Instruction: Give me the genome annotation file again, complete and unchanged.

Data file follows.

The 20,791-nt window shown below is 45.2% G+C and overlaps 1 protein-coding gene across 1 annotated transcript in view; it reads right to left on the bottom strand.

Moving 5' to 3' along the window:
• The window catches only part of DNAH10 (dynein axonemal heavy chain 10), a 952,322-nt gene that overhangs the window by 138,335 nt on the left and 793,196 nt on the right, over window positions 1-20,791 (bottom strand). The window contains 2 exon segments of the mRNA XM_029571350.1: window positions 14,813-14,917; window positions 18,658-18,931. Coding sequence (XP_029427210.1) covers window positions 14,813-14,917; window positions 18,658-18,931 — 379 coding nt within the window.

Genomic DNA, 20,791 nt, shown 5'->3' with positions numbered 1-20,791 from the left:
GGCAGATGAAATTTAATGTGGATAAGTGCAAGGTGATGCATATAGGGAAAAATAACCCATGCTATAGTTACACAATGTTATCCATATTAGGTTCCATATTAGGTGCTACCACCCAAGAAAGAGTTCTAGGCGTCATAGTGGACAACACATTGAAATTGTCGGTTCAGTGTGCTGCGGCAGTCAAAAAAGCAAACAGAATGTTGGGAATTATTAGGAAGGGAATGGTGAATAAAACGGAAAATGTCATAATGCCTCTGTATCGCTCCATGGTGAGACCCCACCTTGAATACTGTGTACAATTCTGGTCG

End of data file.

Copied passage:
The 20,791-nt window shown below is 45.2% G+C and overlaps 1 protein-coding gene across 1 annotated transcript in view; it reads right to left on the bottom strand.

Moving 5' to 3' along the window:
• The window catches only part of DNAH10 (dynein axonemal heavy chain 10), a 952,322-nt gene that overhangs the window by 138,335 nt on the left and 793,196 nt on the right, over window positions 1-20,791 (bottom strand). The window contains 2 exon segments of the mRNA XM_029571350.1: window positions 14,813-14,917; window positions 18,658-18,931. Coding sequence (XP_029427210.1) covers window positions 14,813-14,917; window positions 18,658-18,931 — 379 coding nt within the window.

Genomic DNA, 20,791 nt, shown 5'->3' with positions numbered 1-20,791 from the left:
GGCAGATGAAATTTAATGTGGATAAGTGCAAGGTGATGCATATAGGGAAAAATAACCCATGCTATAGTTACACAATGTTATCCATATTAGGTTCCATATTAGGTGCTACCACCCAAGAAAGAGTTCTAGGCGTCATAGTGGACAACACATTGAAATTGTCGGTTCAGTGTGCTGCGGCAGTCAAAAAAGCAAACAGAATGTTGGGAATTATTAGGAAGGGAATGGTGAATAAAACGGAAAATGTCATAATGCCTCTGTATCGCTCCATGGTGAGACCCCACCTTGAATACTGTGTACAATTCTGGTCG